One week after my first chemo on May 24th, my husband and I met with a breast cancer oncologist at Duke University Medical Center.Â He was not very encouraging and explained that this was a serious breast cancer.Â We got the impression from him that I was not going to be around to worry about whether I had one or two breasts, and he did not recommend a bilateral mastectomy.Â I told my husband and myself then that I was going to prove them wrong.Â My last chemo was the Wednesday before my 52nd birthday on July 18th.Â After my first chemo, I was put into â€œchemopauseâ€ instead of â€œmenopause.â€
I had surgery on August 8, 2001. During the follow-up scans after surgery (CT, MRI, and Bone), a quarter-size spot showed up in my liver, plus my liver enzymes were â€œsky highâ€.Â That weekend was the second hardest of all of them.Â We had our â€œpity partyâ€ that Saturday and my husband and I said lots of prayers.Â By Monday, we were ready to really fight with all our strength.Â I had 2 healing prayers within a 10-day period, and when I had a liver MRI in preparation for a biopsy, the spot was no longer there.Â The doctor said that the spot was possibly the duodenum and the radiologist read the scan incorrectly.Â Later, I hugged my oncologist and he seemed surprised and said, â€œWhat was that for?â€Â I told him that he had a tough job – he said that I did, since I was the patientâ€¦and I told him, â€œNot for long – I am going to be healed.â€
After having a port placed on my right chest wall, I began weekly Taxol on August 28, 2001 and finished on March 21, 2002.Â In the middle of weekly chemo, I started radiation on December 10th and had 33 sessions, completing them on January 28, 2002.Â I said prayers during all 33 treatments.
My cancer was diagnosed as Estrogen Receptor+/Progesterone Receptor+, Her2neu negative.Â No females in my family (either side) have ever been diagnosed with breast cancer.Â I now take a daily Femara (2.5 mg).Â Up until 2 years ago, I was getting 4 mg Zometa every 3 months.Â In June, 2011, the Zometa caused an â€œunusual thigh bone fracture,â€ and I had a rod inserted, and later my port was removed.Â I get scans once a year, and so far, I am stable with no progression.Â My tumor markers continue to be in the normal range.Â In 2006, my radiation oncologist gave me a certificate, stating that he believes I am â€œcured,â€ which is something I never thought I would hear.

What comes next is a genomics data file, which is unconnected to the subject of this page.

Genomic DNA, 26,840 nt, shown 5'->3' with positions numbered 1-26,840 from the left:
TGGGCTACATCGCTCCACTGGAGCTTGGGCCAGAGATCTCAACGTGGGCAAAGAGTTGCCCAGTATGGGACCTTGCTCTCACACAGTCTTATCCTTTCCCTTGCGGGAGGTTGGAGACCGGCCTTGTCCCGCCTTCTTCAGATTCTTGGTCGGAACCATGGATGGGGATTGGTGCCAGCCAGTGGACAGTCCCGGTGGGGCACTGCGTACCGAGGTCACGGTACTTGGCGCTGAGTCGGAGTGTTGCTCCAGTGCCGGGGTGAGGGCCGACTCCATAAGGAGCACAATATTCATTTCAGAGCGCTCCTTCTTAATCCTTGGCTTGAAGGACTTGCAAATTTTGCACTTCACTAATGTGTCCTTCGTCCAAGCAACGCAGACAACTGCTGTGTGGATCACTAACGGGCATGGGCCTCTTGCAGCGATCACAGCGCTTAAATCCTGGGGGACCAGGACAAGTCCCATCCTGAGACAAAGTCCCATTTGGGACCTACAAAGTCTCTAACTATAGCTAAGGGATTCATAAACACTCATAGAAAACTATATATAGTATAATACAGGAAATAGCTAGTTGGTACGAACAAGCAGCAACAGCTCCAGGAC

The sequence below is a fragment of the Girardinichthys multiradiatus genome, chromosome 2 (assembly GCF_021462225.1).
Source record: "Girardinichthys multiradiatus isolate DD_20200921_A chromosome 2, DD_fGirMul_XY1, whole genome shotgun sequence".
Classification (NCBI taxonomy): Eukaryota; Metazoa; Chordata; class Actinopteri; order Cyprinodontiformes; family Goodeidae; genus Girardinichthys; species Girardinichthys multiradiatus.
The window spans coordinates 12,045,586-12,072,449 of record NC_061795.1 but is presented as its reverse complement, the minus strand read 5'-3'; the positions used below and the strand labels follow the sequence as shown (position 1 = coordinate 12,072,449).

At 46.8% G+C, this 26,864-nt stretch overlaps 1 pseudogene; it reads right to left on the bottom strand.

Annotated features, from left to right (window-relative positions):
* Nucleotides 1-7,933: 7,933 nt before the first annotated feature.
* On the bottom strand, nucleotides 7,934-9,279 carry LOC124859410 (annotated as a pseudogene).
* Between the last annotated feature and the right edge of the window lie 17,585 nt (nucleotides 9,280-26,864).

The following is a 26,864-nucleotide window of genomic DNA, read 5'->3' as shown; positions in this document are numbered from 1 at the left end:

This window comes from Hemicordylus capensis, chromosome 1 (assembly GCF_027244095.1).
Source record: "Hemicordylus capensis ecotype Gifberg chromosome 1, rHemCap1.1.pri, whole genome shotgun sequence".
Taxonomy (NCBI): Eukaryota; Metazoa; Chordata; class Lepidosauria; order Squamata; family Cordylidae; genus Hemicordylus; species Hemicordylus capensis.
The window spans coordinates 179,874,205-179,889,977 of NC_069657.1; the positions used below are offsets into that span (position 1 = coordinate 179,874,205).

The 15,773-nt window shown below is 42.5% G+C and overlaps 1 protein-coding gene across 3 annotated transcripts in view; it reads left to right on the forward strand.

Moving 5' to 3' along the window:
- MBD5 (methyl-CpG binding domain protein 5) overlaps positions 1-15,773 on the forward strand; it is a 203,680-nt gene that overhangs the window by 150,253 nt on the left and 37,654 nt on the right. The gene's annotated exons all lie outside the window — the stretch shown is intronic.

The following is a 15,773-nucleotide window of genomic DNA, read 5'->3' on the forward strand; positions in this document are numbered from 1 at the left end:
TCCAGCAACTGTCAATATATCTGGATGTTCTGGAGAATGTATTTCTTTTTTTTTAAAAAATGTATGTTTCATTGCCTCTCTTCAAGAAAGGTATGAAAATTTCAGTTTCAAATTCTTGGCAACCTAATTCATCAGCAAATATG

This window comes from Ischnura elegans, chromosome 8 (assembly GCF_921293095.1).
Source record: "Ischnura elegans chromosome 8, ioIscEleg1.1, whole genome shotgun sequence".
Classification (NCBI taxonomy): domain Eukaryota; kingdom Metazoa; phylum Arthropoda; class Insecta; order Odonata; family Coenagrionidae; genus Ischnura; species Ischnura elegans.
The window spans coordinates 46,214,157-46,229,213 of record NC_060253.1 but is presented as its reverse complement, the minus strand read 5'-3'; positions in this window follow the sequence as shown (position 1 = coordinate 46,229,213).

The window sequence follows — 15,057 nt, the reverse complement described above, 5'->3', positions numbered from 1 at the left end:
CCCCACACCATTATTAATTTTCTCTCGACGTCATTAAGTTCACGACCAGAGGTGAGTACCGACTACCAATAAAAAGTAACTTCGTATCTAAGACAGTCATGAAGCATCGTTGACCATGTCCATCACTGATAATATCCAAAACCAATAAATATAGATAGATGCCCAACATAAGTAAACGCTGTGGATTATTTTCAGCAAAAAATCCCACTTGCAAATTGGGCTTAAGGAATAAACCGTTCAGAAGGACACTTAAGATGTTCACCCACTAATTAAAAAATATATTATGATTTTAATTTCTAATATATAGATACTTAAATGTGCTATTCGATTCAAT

Prior to diagnosis, my husband and I had sold our home and were moving to Florida.Â Our plans were to be there by the first of July, and when the surgeon told me I had breast cancer, I said, â€œI canâ€™t have breast cancer – we are moving in 2 weeks!â€Â Well, that didnâ€™t happen, and we knew we would find out why we could not retire as planned – “everything happens for a reason” we kept saying.Â Three months after I completed chemo, my mother passed away in June 2002.
During follow-up visits with my GYN and surgeon in 2005, I asked them if they expected me to be doing so well 4 years later, and they both said they did not really think I would be around, because it is such a serious cancer.Â I told them I was glad they did not tell me that earlier.
I hope my story inspires and helps othersâ€¦..God has been so good to me and my husband.Â We are so blessed. We never did make it to Florida, and are so glad we didnâ€™t.Â Two different Dove chocolate wrappers told me in the last year, â€œYouâ€™re exactly where youâ€™re supposed to be.â€Â Yes, I am.
CLB, age 63, NC.